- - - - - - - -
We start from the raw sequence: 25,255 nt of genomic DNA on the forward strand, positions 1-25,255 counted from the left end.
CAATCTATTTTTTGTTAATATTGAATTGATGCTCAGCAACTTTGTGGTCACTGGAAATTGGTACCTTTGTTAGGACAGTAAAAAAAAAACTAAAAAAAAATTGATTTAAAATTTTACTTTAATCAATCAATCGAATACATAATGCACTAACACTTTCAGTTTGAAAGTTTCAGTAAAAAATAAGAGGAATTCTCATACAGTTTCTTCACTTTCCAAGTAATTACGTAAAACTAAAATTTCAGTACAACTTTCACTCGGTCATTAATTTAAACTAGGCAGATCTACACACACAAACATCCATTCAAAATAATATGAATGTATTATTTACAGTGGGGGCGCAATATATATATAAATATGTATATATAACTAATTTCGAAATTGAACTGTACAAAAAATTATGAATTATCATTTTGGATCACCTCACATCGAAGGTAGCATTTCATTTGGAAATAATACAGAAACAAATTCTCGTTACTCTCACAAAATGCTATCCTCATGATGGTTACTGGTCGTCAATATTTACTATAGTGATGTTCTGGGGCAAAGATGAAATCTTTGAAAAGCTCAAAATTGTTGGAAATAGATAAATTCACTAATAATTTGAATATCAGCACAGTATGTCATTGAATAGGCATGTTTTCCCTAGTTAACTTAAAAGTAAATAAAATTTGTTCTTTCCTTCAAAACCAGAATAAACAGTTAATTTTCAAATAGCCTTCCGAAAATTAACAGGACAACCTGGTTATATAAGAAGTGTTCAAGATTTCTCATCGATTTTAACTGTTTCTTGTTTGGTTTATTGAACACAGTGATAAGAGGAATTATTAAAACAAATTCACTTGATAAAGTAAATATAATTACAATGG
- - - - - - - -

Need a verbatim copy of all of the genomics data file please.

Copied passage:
We start from the raw sequence: 25,255 nt of genomic DNA on the forward strand, positions 1-25,255 counted from the left end.
CAATCTATTTTTTGTTAATATTGAATTGATGCTCAGCAACTTTGTGGTCACTGGAAATTGGTACCTTTGTTAGGACAGTAAAAAAAAAACTAAAAAAAAATTGATTTAAAATTTTACTTTAATCAATCAATCGAATACATAATGCACTAACACTTTCAGTTTGAAAGTTTCAGTAAAAAATAAGAGGAATTCTCATACAGTTTCTTCACTTTCCAAGTAATTACGTAAAACTAAAATTTCAGTACAACTTTCACTCGGTCATTAATTTAAACTAGGCAGATCTACACACACAAACATCCATTCAAAATAATATGAATGTATTATTTACAGTGGGGGCGCAATATATATATAAATATGTATATATAACTAATTTCGAAATTGAACTGTACAAAAAATTATGAATTATCATTTTGGATCACCTCACATCGAAGGTAGCATTTCATTTGGAAATAATACAGAAACAAATTCTCGTTACTCTCACAAAATGCTATCCTCATGATGGTTACTGGTCGTCAATATTTACTATAGTGATGTTCTGGGGCAAAGATGAAATCTTTGAAAAGCTCAAAATTGTTGGAAATAGATAAATTCACTAATAATTTGAATATCAGCACAGTATGTCATTGAATAGGCATGTTTTCCCTAGTTAACTTAAAAGTAAATAAAATTTGTTCTTTCCTTCAAAACCAGAATAAACAGTTAATTTTCAAATAGCCTTCCGAAAATTAACAGGACAACCTGGTTATATAAGAAGTGTTCAAGATTTCTCATCGATTTTAACTGTTTCTTGTTTGGTTTATTGAACACAGTGATAAGAGGAATTATTAAAACAAATTCACTTGATAAAGTAAATATAATTACAATGG